Warren Buffett: The Birdie Blitz: Decoding the Dangers of Creative Accounting

Johnny HopkinsWarren BuffettLeave a Comment

In his 1998 Berkshire Hathaway Annual Letter, Warren Buffett explained how businesses can inflate their performance by hiding bad results and only presenting good ones. Using a golf analogy he provided two scenarios:

  1. Front-loading bad scores: A golfer purposefully scores terribly in the first round, creating a “reserve” of bad shots. This allows them to focus on improvement and consistently score well in later rounds, creating a misleadingly successful record.
  2. Postponing bad scores: A golfer secretly avoids recording bad holes until after playing several good ones. This gives the impression of consistent excellence, followed by a one-time bad round, easily explained away.

These scenarios provide the following dangers:

  • Addiction: Manipulating results becomes easier than actual improvement, leading to a pattern of deceit.
  • Loss of accountability: Ignoring failures hinders true progress and harms stakeholders.

Finally, he provides a comparison to Voltaire:

Buffett compares CEOs who engage in such practices to someone who experiments with questionable behavior, becoming increasingly dishonest over time.

Here’s an excerpt from the letter:

This dump-everything-into-one-quarter behavior suggests a corresponding “bold, imaginative” approach to — golf scores. In his first round of the season, a golfer should ignore his actual performance and simply fill his card with atrocious numbers — double, triple, quadruple bogeys — and then turn in a score of, say, 140.

Having established this “reserve,” he should go to the golf shop and tell his pro that he wishes to “restructure” his imperfect swing. Next, as he takes his new swing onto the course, he should count his good holes, but not the bad ones. These remnants from his old swing should be charged instead to the reserve established earlier.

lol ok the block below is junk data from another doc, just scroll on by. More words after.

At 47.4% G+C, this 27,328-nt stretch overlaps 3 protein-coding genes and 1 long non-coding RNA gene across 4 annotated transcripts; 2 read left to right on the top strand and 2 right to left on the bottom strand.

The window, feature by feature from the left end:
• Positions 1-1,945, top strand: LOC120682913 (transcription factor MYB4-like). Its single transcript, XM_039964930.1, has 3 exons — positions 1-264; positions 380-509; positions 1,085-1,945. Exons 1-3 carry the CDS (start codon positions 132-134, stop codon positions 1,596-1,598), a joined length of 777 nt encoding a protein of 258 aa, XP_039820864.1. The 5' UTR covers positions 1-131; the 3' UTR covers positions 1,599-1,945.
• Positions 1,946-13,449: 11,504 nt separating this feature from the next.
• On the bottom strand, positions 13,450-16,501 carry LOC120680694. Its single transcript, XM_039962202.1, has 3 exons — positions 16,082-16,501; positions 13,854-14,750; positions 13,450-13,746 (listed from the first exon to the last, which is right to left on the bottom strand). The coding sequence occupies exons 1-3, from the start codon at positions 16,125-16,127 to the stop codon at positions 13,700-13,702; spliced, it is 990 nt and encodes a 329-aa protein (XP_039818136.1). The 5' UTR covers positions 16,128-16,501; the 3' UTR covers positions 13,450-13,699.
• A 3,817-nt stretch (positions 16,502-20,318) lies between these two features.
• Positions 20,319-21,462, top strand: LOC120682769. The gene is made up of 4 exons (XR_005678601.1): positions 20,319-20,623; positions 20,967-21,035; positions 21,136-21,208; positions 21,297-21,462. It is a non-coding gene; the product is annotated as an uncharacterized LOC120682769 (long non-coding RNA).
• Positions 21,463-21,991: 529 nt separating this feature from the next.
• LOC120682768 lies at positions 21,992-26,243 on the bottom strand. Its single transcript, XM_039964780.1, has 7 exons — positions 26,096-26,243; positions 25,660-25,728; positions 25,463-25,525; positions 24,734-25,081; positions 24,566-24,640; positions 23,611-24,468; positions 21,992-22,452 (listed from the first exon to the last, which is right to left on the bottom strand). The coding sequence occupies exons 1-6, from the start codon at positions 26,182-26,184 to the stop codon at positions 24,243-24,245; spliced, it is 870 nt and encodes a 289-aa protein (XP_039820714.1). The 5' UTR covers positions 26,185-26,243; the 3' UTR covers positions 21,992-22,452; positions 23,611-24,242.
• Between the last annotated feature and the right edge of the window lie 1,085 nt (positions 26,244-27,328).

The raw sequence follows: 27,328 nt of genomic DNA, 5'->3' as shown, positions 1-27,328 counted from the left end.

At the end of five rounds, then, his record will be 140, 80, 80, 80, 80 rather than 91, 94, 89, 94, 92. On Wall Street, they will ignore the 140 — which, after all, came from a “discontinued” swing — and will classify our hero as an 80 shooter (and one who never disappoints).

For those who prefer to cheat up front, there would be a variant of this strategy. The golfer, playing alone with a cooperative caddy-auditor, should defer the recording of bad holes, take four 80s, accept the plaudits he gets for such athleticism and consistency, and then turn in a fifth card carrying a 140 score.

After rectifying his earlier scorekeeping sins with this “big bath,” he may mumble a few apologies but will refrain from returning the sums he has previously collected from comparing scorecards in the clubhouse. (The caddy, need we add, will have acquired a loyal patron.)

Unfortunately, CEOs who use variations of these scoring schemes in real life tend to become addicted to the games they’re playing — after all, it’s easier to fiddle with the scorecard than to spend hours on the practice tee — and never muster the will to give them up. Their behavior brings to mind Voltaire’s comment on sexual experimentation: “Once a philosopher, twice a pervert.”

You can read the entire 1998 letter here:

1998 Berkshire Hathaway Annual Letter

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